07-07-2014, 08:04 AM   #10
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QuoteOriginally posted by Imageman Quote
If there's any truth to this I wouldn't want it.


Diffraction effect as we know is a lens aperture effect that causes loss of sharpness or increased blur, however you want to call it.


There is no such thing as sharpening a digital image, there is only local edge contrast adjustment which has the appearance of sharpening.


This can only be a measured increase in local contrast dependent on the aperture used, or in other words a progressively more fierce sharpening of the image as the aperture reduces. I have a dislike of such automated effects.


Sharpening is supposed to be the last thing you do in a professional workflow and here it will be the very first thing that is done to the image.


This is totally contrary to good established practice and I want none of it.


I don't even see that it can give any benefit over lets say unsharp mask correctly applied at the end of the workflow.


Its a marketing exercise.
I assume that what you describe is not what Pentax is doing. Adding sharpening to a RAW file makes no sense and adds nothing, of course. If there is some sort of algorithm that can compensate for softness due to being shot at f22 then it does make sense. I doubt, though, that there could be detail that could be added in to the image that wasn't there originally...
07-07-2014, 09:02 AM   #11
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The true cost of manufacturing a k3 is likely to be 300 dollars. a hifi that sold for 80 dollars was usually manufactured for 20 dollars, a car that sells for 18,000 dollars usually costs less than 5,000 dollars to build. This wont be some sophisticated and costly wizardry, it will be a cheap attempt to make fuzzy images sharper without compromising the sale price of what is already a high priced camera.


The 645z is even more expensive so to hike the sale price significantly to introduce another new technology would be folly.


I have never seen a convincing explanation of truly sharpening up an image that is already out of focus, what's lost is lost and unrecoverable. Taking a blurred image and applying a software fix that lets you see details that were smudges is the province of Hollywood dream makers.


As for suggesting that anyone who doubts the wizardry of technology is unimaginative, that is somewhat short sighted and slightly unfair. most of this type of claim turns out to be simplistic in execution, im simply being realistic here.


Are we going to see a real breakthrough in sharpening already blurred images, I seriously doubt it. If that were possible, they wouldn't have had to spend countless millions changing the optics in the hubble when they were giving blurred images. They would just have used magical sharpening technology on those blurred out of focus images it produced. The reason they chose the 50 million dollar option was because it was the only option.


The only way I know of, to have a sharp image is by keeping it sharp, not by taking something already out of focus and making details that have already been lost reappear, I do know a little about optics so I think my position is a reasonable one.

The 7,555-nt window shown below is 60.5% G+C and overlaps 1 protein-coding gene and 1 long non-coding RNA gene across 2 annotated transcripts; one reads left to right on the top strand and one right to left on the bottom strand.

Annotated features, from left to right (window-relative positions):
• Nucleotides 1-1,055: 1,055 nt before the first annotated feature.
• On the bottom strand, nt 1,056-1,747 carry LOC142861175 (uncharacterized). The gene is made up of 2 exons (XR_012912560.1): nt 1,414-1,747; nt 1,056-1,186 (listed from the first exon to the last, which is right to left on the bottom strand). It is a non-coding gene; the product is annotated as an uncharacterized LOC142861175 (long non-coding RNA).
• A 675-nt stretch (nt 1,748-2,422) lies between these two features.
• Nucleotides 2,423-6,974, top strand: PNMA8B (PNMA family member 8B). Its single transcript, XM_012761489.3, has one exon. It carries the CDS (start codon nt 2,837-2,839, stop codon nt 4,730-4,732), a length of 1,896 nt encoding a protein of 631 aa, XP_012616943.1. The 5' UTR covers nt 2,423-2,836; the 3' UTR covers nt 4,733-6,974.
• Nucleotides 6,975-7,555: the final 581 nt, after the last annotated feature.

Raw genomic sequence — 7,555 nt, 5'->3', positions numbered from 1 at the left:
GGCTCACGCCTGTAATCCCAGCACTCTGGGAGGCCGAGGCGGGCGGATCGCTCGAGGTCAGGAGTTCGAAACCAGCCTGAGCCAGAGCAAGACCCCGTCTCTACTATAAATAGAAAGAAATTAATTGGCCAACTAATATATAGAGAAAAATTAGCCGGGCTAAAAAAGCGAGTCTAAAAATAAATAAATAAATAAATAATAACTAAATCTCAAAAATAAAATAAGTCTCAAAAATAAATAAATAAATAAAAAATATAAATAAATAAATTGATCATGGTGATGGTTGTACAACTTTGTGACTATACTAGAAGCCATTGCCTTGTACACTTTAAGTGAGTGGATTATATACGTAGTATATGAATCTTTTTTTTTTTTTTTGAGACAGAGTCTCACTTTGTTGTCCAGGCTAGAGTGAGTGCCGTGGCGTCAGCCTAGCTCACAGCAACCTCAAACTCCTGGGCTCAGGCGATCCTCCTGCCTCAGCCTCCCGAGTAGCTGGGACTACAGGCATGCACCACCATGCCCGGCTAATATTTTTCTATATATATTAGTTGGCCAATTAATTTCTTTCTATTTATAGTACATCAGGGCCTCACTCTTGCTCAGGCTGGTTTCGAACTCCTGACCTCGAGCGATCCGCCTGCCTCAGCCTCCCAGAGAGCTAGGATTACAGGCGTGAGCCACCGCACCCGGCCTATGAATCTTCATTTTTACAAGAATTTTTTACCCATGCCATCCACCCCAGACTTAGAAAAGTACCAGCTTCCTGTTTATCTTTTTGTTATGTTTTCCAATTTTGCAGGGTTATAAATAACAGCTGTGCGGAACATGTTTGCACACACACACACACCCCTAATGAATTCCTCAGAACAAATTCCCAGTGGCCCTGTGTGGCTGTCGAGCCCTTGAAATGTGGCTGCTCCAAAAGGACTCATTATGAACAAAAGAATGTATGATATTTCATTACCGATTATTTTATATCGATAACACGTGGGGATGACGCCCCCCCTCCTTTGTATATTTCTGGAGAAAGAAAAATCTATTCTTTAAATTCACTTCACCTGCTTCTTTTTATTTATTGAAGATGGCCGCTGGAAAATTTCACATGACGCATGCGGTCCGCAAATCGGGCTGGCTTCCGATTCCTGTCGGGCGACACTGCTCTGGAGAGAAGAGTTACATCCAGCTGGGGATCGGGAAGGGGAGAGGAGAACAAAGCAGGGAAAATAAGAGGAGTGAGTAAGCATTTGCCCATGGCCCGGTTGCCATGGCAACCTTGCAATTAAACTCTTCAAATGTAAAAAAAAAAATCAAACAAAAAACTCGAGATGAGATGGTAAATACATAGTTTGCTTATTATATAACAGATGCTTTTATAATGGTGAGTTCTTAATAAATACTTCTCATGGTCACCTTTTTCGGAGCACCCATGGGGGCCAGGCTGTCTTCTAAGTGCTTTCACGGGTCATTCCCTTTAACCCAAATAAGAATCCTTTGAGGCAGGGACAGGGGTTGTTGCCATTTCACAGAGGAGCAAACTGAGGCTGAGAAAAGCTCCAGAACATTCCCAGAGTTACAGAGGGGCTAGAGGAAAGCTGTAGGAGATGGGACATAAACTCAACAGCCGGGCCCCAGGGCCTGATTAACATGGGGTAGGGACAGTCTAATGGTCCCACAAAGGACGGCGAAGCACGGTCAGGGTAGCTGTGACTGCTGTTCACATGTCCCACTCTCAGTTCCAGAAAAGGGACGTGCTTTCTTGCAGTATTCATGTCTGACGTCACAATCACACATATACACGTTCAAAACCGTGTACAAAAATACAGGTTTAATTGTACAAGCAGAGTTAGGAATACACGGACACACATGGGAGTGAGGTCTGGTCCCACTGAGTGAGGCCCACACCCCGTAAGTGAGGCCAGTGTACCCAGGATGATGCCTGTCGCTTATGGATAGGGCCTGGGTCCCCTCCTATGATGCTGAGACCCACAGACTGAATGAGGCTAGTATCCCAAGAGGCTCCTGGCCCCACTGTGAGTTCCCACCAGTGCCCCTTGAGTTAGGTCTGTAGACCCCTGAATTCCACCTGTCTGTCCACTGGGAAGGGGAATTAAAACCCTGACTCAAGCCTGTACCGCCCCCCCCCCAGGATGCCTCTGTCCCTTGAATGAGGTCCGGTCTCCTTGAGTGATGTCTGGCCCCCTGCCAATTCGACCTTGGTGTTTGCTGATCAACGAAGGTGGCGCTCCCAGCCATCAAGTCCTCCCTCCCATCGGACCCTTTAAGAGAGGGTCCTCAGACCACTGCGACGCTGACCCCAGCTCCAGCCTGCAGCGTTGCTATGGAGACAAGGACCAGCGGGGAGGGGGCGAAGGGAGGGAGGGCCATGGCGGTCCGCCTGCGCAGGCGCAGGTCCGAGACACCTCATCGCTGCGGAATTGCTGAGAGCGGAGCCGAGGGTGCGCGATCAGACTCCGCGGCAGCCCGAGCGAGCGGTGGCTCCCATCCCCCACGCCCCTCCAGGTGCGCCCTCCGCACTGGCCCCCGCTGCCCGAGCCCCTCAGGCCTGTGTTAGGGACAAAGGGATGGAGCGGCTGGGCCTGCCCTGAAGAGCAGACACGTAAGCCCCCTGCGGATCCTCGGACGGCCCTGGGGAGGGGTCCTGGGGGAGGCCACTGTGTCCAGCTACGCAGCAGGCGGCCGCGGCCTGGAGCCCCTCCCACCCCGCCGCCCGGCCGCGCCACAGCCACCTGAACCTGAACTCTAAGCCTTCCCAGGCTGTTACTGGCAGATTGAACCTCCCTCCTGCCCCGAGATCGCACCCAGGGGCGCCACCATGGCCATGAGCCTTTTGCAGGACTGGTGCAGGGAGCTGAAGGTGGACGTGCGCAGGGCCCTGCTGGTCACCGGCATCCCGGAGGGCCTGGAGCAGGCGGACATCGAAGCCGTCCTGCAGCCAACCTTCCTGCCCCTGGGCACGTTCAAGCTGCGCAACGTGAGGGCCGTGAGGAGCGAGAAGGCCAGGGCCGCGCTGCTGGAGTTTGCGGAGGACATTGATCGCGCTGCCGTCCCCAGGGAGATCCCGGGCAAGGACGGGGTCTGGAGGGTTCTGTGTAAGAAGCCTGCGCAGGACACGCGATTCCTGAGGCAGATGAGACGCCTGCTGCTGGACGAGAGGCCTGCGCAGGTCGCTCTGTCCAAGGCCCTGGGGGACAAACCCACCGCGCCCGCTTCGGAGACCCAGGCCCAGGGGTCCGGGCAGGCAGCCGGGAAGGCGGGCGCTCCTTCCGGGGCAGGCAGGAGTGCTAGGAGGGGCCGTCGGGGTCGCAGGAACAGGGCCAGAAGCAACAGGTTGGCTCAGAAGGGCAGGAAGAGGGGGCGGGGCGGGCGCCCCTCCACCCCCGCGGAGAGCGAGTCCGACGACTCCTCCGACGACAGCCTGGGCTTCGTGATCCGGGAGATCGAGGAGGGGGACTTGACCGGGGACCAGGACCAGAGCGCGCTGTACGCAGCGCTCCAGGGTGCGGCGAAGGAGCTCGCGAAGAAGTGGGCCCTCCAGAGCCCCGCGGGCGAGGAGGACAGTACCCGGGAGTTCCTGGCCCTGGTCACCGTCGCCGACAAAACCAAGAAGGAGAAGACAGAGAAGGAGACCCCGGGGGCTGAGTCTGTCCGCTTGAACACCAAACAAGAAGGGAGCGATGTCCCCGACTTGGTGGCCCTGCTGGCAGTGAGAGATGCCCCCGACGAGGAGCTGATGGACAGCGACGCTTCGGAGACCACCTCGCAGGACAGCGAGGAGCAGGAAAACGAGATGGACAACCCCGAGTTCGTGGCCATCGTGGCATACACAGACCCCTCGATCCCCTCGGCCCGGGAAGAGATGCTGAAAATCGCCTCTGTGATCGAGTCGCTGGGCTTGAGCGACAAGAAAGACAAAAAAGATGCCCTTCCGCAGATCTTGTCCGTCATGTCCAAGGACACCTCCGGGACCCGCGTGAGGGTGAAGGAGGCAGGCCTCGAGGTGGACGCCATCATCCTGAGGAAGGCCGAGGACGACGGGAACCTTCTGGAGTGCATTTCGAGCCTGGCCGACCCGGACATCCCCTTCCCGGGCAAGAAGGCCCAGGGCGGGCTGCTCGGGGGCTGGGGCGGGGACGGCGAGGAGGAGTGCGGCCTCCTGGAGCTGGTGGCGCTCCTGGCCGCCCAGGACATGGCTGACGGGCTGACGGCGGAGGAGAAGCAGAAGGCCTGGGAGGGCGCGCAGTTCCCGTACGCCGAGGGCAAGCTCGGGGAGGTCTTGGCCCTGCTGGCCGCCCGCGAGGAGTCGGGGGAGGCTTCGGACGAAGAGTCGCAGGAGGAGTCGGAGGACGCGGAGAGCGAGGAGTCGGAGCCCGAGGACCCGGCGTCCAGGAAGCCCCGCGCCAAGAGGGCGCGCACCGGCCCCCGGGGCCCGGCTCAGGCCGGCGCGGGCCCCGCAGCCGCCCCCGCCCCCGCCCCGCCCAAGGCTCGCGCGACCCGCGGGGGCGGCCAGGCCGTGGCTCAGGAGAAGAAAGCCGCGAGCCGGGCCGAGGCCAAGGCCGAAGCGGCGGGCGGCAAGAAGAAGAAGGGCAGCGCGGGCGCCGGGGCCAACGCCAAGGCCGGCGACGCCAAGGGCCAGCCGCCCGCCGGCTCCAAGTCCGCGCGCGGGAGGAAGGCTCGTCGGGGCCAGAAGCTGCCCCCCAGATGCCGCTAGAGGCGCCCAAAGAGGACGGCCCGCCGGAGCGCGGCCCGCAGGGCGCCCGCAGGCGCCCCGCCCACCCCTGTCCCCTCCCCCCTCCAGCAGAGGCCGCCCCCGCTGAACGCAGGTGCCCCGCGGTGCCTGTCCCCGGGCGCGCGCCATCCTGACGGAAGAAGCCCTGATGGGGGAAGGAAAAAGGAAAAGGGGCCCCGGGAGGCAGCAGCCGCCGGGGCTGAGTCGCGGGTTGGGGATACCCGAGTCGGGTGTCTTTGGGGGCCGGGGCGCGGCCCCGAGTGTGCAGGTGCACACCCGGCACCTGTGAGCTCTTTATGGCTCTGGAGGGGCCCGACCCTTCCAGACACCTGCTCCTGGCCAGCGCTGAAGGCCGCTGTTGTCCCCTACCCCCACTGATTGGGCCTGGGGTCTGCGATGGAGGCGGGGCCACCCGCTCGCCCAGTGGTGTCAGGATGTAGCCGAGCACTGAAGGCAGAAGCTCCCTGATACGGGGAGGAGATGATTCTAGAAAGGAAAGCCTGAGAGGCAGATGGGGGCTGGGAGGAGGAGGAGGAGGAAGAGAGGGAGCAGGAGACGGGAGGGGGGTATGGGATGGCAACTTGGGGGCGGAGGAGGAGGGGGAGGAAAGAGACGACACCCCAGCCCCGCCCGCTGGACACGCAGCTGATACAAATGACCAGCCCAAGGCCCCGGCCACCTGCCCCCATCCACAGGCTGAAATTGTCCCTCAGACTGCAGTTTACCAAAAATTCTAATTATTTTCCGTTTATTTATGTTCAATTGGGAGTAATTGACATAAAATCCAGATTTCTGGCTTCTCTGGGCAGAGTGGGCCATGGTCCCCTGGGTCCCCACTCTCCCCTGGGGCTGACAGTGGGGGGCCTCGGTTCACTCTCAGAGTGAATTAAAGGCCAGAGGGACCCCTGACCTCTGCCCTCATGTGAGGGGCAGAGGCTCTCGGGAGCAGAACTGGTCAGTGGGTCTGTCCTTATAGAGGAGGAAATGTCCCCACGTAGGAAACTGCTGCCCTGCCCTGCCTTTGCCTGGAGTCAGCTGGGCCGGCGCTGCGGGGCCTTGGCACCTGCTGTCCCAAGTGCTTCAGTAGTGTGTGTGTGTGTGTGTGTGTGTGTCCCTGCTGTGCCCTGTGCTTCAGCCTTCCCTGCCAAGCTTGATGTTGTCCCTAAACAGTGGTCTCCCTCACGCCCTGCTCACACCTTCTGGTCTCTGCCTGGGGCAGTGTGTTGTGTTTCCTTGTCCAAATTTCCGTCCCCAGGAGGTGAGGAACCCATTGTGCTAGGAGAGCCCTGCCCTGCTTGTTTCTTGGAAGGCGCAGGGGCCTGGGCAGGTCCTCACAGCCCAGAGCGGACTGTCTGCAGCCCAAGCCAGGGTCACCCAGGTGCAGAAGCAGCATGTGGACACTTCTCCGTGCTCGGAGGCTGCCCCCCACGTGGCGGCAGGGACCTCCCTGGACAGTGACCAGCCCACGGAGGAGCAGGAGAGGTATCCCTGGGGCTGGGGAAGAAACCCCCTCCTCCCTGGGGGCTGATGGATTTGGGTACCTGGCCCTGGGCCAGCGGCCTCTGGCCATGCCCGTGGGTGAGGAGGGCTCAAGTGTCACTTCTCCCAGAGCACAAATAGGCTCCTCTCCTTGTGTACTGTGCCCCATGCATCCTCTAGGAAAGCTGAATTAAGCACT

I agree speculation has its place and theres no substitute for seeing the actual results, but I thought at this early stage speculation was welcome, that seems to be what everyone else is doing.


Im simply stating the other side of the case and my opinion, for what its worth.

---------- Post added 07-07-14 at 05:20 PM ----------

For you guys who thought I was wrong to suggest that diffraction compensation is likely to be simply additional sharpening at small apertures, I have found the Olympus method of diffraction compensation explained by Camera Labs and I quote it here:-


"The Olympus OMD EM1 becomes the first Olympus camera to offer compensation for the effect of optical diffraction, where choosing small apertures can result in the overall image becoming soft and losing detail. According to Olympus, the EM1 now applies additional sharpening to images with small aperture to reduce the effect"


This explanation sourced from Olympus according to the article, is exactly as I speculated, additional in camera sharpening when small apertures are used.
07-07-2014, 09:50 AM   #12
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QuoteQuote:
I agree speculation has its place and theres no substitute for seeing the actual results, but I thought at this early stage speculation was welcome, that seems to be what everyone else is doing.
QuoteQuote:
As for suggesting that anyone who doubts the wizardry of technology is unimaginative, that is somewhat short sighted and slightly unfair. most of this type of claim turns out to be simplistic in execution, im simply being realistic here.
Just to play devils advocate... so which is it, what's realistic, or speculation? Those are two different things... or speculation on what's realistic, which is a really small subset of speculation? I find it hard to believe that a company is going to sharpen my raw files and call that limiting the effects of diffraction. And I wouldn't buy a camera based on that. For one thing, if you get CA or purple fringing, you need to turn your sharpening off...sharpening tends to make it worse. So if you make up for diffraction with sharpening, you've just blown your CA and fringin out of the water... so the only thing I can think here is that this is necessary to try and make up for the lower diffraction limits of smaller sensors, which is made worse by the even higher pixel densities, since diffraction and CA are measured most effectively compared to the width of the pixel. , but I'm not sure that would apply to the 645z, it's hardly a "smaller sensor", and doesn't have a particularly small pixel site. In fact it's low light performance would suggest large pixel backlit construction maximizing photon capture.